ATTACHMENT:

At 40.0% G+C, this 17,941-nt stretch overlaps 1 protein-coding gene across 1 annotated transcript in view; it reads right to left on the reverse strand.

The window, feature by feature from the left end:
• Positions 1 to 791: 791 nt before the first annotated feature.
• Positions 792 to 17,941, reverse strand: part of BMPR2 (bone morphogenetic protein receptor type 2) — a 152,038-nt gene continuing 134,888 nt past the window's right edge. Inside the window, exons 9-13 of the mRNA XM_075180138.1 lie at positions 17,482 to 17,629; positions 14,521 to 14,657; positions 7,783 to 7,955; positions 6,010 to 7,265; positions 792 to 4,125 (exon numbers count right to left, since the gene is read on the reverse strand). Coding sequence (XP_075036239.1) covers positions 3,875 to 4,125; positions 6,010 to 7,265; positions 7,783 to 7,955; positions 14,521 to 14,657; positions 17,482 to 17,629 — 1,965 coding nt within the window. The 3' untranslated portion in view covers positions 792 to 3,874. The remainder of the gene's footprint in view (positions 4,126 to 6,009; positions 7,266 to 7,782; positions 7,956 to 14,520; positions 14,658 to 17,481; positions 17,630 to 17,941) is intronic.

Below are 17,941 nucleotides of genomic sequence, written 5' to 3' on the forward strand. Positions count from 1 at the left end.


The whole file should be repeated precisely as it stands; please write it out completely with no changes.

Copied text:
At 40.0% G+C, this 17,941-nt stretch overlaps 1 protein-coding gene across 1 annotated transcript in view; it reads right to left on the reverse strand.

The window, feature by feature from the left end:
• Positions 1 to 791: 791 nt before the first annotated feature.
• Positions 792 to 17,941, reverse strand: part of BMPR2 (bone morphogenetic protein receptor type 2) — a 152,038-nt gene continuing 134,888 nt past the window's right edge. Inside the window, exons 9-13 of the mRNA XM_075180138.1 lie at positions 17,482 to 17,629; positions 14,521 to 14,657; positions 7,783 to 7,955; positions 6,010 to 7,265; positions 792 to 4,125 (exon numbers count right to left, since the gene is read on the reverse strand). Coding sequence (XP_075036239.1) covers positions 3,875 to 4,125; positions 6,010 to 7,265; positions 7,783 to 7,955; positions 14,521 to 14,657; positions 17,482 to 17,629 — 1,965 coding nt within the window. The 3' untranslated portion in view covers positions 792 to 3,874. The remainder of the gene's footprint in view (positions 4,126 to 6,009; positions 7,266 to 7,782; positions 7,956 to 14,520; positions 14,658 to 17,481; positions 17,630 to 17,941) is intronic.

Below are 17,941 nucleotides of genomic sequence, written 5' to 3' on the forward strand. Positions count from 1 at the left end.